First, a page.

Starting in the 1960s, he said, surgeons had sometimes transplanted an entire pancreas into diabetic patients, usually accompanied by a kidney transplant because the disease had also wiped out their kidney function.
"The results were very dismal," he said, partly because it was a grueling, seven-hour operation and the patients were a lot sicker than Gordon was.
But by the 1980s, led by Clyde Barker at Penn and Paul Lacy at Washington University in St. Louis, researchers began experimenting with transplanting cells rather than the entire organ. This was a tricky proposition because 98 percent of the cells in the pancreas are used in the overall digestive process and have nothing to do with insulin.
Insulin is made by cells called the Islets of Langerhans. Using the enzyme collagenase, and centrifuges, researchers perfected a way to isolate those cells.
Earlier attempts using live patients, pioneered in the late 1990s at the University of Alberta in Edmonton, Canada, were initially successful. But only about 10 percent of the patients were insulin-free after five years, although others had reduced dependence. Two physicians with the National Institutes of Health (NIH), writing in 2009, termed the procedure "not ready for prime time."
But Naji says that information gleaned from the earlier trials and recent advances in immunotherapy and the transplant procedure give him hope for significant gains.
The current study, funded by the NIH, is aimed mostly at finding immunotherapy "cocktails" that will reduce rejection of the islets.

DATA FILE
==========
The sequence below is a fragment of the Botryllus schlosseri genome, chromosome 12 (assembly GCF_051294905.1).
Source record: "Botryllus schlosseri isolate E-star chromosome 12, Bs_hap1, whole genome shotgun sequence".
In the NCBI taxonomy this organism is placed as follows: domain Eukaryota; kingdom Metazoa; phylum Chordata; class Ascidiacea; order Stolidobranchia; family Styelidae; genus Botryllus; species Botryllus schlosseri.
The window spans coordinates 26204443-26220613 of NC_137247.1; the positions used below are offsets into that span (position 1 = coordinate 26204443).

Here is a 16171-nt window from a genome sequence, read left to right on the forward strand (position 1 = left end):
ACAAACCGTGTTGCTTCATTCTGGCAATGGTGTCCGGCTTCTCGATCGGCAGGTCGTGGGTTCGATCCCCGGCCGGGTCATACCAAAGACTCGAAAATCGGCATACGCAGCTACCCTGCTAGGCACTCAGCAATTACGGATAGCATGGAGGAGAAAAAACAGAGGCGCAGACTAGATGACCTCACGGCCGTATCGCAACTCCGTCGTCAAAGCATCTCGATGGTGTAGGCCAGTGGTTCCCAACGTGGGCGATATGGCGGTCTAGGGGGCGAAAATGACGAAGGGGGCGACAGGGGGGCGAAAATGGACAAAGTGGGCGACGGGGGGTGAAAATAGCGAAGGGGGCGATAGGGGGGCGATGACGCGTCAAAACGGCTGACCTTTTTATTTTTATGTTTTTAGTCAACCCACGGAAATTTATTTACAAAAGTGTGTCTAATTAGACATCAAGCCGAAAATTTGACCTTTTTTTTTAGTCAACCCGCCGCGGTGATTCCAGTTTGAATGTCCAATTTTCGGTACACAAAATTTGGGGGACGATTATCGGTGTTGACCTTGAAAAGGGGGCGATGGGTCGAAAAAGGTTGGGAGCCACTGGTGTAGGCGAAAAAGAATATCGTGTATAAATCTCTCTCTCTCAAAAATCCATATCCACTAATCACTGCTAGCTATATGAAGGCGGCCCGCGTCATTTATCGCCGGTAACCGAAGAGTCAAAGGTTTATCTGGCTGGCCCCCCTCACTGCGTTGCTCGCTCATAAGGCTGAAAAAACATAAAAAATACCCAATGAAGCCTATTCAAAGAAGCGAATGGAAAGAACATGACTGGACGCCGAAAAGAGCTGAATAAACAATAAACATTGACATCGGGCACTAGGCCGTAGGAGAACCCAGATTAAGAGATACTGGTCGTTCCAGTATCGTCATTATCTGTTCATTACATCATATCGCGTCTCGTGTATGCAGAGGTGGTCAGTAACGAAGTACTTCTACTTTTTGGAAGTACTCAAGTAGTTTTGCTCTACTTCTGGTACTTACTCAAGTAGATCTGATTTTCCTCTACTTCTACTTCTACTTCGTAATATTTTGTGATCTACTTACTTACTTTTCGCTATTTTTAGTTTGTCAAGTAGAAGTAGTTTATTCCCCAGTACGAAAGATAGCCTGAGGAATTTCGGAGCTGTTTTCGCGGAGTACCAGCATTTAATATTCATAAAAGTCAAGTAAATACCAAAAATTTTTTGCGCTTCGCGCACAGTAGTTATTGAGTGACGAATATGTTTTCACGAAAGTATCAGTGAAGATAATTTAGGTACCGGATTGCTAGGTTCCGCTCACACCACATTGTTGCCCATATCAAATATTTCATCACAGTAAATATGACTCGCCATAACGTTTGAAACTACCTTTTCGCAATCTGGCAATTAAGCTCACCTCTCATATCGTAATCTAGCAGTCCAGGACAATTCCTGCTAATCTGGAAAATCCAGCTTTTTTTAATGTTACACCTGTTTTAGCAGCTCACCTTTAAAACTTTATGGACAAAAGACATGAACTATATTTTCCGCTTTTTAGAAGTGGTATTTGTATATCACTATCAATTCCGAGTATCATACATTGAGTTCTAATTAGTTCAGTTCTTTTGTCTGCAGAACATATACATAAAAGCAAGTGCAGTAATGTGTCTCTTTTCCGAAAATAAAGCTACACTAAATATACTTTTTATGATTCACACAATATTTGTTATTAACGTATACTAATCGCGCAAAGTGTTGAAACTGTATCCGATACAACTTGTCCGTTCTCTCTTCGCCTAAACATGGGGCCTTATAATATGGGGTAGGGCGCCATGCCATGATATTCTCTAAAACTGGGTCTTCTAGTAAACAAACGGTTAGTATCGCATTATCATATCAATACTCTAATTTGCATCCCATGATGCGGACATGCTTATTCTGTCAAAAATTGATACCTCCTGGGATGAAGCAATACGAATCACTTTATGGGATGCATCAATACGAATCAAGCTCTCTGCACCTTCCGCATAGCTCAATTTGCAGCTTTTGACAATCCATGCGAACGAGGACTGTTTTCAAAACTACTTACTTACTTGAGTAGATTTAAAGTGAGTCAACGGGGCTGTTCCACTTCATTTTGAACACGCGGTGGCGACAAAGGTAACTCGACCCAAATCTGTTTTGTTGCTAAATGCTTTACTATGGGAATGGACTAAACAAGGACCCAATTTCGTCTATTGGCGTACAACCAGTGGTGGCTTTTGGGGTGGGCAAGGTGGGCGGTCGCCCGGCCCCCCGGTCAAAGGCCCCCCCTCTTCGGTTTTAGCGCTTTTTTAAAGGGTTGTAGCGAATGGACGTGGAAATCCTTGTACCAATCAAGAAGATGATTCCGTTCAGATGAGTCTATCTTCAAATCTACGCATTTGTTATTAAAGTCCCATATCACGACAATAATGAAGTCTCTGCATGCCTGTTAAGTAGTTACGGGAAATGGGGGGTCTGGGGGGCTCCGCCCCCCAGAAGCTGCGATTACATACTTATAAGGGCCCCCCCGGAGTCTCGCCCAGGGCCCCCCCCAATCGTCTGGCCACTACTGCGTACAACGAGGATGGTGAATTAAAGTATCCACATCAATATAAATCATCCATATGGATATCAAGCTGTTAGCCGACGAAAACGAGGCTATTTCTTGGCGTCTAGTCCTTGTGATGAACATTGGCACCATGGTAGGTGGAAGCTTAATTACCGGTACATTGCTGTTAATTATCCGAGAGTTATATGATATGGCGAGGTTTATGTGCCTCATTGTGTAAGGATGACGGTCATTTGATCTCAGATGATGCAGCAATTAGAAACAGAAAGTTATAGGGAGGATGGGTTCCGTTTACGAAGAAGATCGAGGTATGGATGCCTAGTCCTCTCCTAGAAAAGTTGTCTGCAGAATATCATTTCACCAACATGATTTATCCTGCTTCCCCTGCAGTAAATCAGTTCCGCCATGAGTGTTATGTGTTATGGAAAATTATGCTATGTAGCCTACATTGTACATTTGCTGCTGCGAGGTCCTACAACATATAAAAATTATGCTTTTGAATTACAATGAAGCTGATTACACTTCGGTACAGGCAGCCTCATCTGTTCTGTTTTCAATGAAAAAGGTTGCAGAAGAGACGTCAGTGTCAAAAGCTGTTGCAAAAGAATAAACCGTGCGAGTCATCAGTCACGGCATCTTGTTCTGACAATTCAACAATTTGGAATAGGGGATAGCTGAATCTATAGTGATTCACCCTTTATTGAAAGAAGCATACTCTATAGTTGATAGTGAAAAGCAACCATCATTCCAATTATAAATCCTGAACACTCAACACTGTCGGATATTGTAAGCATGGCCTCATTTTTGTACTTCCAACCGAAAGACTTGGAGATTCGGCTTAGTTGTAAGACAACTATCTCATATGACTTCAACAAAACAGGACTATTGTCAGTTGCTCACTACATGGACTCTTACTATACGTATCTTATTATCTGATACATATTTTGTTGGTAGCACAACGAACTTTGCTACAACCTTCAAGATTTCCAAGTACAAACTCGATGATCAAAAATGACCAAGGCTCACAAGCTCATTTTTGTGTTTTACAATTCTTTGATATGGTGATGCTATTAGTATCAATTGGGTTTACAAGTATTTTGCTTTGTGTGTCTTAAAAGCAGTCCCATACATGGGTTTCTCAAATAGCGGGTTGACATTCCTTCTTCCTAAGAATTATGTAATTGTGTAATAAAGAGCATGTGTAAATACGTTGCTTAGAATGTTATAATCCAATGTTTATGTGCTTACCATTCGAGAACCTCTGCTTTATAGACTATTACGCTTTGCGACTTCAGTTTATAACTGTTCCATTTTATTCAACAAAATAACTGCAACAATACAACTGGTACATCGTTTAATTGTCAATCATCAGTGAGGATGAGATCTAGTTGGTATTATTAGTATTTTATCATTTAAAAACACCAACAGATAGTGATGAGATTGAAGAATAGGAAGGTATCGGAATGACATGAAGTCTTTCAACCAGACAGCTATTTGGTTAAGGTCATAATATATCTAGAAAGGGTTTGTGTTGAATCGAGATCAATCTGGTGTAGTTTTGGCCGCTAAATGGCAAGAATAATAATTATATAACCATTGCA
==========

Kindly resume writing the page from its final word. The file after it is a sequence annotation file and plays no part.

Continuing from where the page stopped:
Preliminary results from Penn are promising, Rickels said. Nine patients including Gordon have received the transplants, and in each case they are generating insulin with no serious side effects. "Andy is doing fabulous," he said.
In about three years, the researchers will apply to the Food and Drug Administration to have the method declared safe and effective, the gateway to American medicine.
At the same time, Naji said, the researchers at Penn and the other sites are continuing to experiment with ways to fool the body so long-term immunosuppressants are no longer needed. He describes this as "the holy grail of transplant surgery."
Within about two months of the surgery, Gordon no longer needed the insulin pump.
He said he'd had only minor side effects since the procedure, mostly slight skin problems and occasional tremors.
"I'm fairly optimistic," said Gordon, a lawyer now retired from the U.S. Environmental Protection Agency. He knows the islets can begin to fail at any time. But "I don't have to be as rigorous in testing," he said. "I used to prick my fingers 10 to 12 times a day. Now I do it 3 to 4 times a day. I used to walk around with candy in my pocket [for instant sugar]. Now I don't."
As for the peril he faces daily, he said, "I live with that, but I don't think about it."
For information about the clinical trials and eligibility requirements, visit http://clinicaltrials.gov and search for "islet cell transplants."
Contact Paul Jablow at email@example.com.